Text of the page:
BIDMC salutes summer interns
Beth Israel Deaconess Medical Center has said good-bye to 41 students from Boston area high schools who worked summer internships throughout the medical center. The paid internships ran July through August with students working 25-to-32 hours each week.
"You are nothing but the choices you make, so you want to make sure your choices move you in the direction of being successful," said Boston City Councilor At-Large Felix G. Arroyo, addressing a room full of students.
"Congratulations, now you have more work experience than you did at the beginning of the summer, you've got a new line on your resume and maybe even a letter of recommendation to carry with you," said Director of Workforce Development Joanne Pokaski.
The students held internships spread throughout the medical center from development to nursing to materials handling. As John D. O'Bryant student Olumide Oyedeji who worked in contracting put it, "you don't have to be a doctor or a nurse to work here, which, to me was quite surprising. There are lots of areas in the medical field to learn and explore, you just have to be open minded."
Nathaniel Perez learned that patients and medical staff "put a lot of trust in the medical center's patient transporters." Alice McNeill, a general surgery intern, discovered a thing or two about bariatric surgery. "I learned what a healthy colon looks like, and what an unhealthy one looks like. Both are pretty gross," she said.
Karima Thompson, hired as an environmental sustainability intern, also helped run the farmer's market held each Thursday at the Bowdoin Street Health Center. Tiffany Thomas, a food services intern, worked as a cashier, helped inventory stock and trained to work in the deli, "which was my favorite," she said. "I'm like the deli master."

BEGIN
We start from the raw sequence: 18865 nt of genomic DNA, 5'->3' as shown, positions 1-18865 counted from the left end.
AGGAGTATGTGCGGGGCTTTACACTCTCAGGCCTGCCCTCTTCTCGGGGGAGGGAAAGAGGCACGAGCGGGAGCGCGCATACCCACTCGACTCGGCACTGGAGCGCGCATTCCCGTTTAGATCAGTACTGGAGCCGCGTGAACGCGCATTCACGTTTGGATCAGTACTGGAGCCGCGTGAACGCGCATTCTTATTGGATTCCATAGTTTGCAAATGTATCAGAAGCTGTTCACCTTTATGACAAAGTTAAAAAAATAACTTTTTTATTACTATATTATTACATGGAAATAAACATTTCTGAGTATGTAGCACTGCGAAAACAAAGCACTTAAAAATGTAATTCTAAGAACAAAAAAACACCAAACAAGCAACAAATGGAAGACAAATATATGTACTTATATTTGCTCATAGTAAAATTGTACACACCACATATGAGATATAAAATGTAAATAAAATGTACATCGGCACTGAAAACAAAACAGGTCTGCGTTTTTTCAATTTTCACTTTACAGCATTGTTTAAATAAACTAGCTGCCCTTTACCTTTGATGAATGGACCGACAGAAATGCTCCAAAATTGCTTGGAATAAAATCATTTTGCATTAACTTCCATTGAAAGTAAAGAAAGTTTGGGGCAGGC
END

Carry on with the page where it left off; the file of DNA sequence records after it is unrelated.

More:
In addition to earning a paycheck and honing professional skills, the students also had access to weekly career exploration sessions including a panel discussion with doctors, nurses and patient care technicians (PCTs), a financial aid workshop and tours of the radiology department, the neonatal intensive care unit (NICU) and the Carl J. Shapiro Simulation and Skills Center.
For some, the experience awakened a desire to pursue a particular career path. "At the beginning of the summer we had a lot of students who were uncertain," said Emily Beck, a program coordinator in Workforce Development who administers the summer intern program. "Now when I ask, we have a future neonatologist, pharmacist and environmentalist."
For others the internships cemented an enthusiasm to go into the medical field.
"This is my first year, but hopefully it won't be my last," said Wendy Unaegbu who worked in surgical specialties. "I learned all kinds of things including how to check vitals, which was exciting for me because I'd like to be a pediatrician."
Anana Kadri, a buyer in purchasing, said the program is a plus for BIDMC. "I wish a program like this had been around when I was a student" she said. Throughout the summer Kadri arranged 10 different informational interviews for her intern, Olumide Oyedji, including a session with pharmacy manager, Yu Cheung Choi, of special interest to Oyedji who hopes to study pharmacy.
For the past 20 years BIDMC has welcomed both high school and college students into the summer internship program. Interns are referred by community organizations, including the Boston Private Industry Council (PIC); Action for Boston Community Development (ABCD); Get Off the Corner Hangin' Around (GOTCHA); Brookline Public School's Work Connections for Youth Program, and the Gateway program at the John D. O'Bryant High School.
Arroyo sent the students off with a story about his father, Felix D. Arroyo, who was the first Latino elected to the Boston City Council. He recalls saying to his father, "wow, you're lucky," and his father replying, "luck is what happens when opportunity meets preparation." Arroyo said, "I hope you take the lessons you've learned here at BIDMC and make the right choices. Don't simply wish for it, but be prepared and make it happen."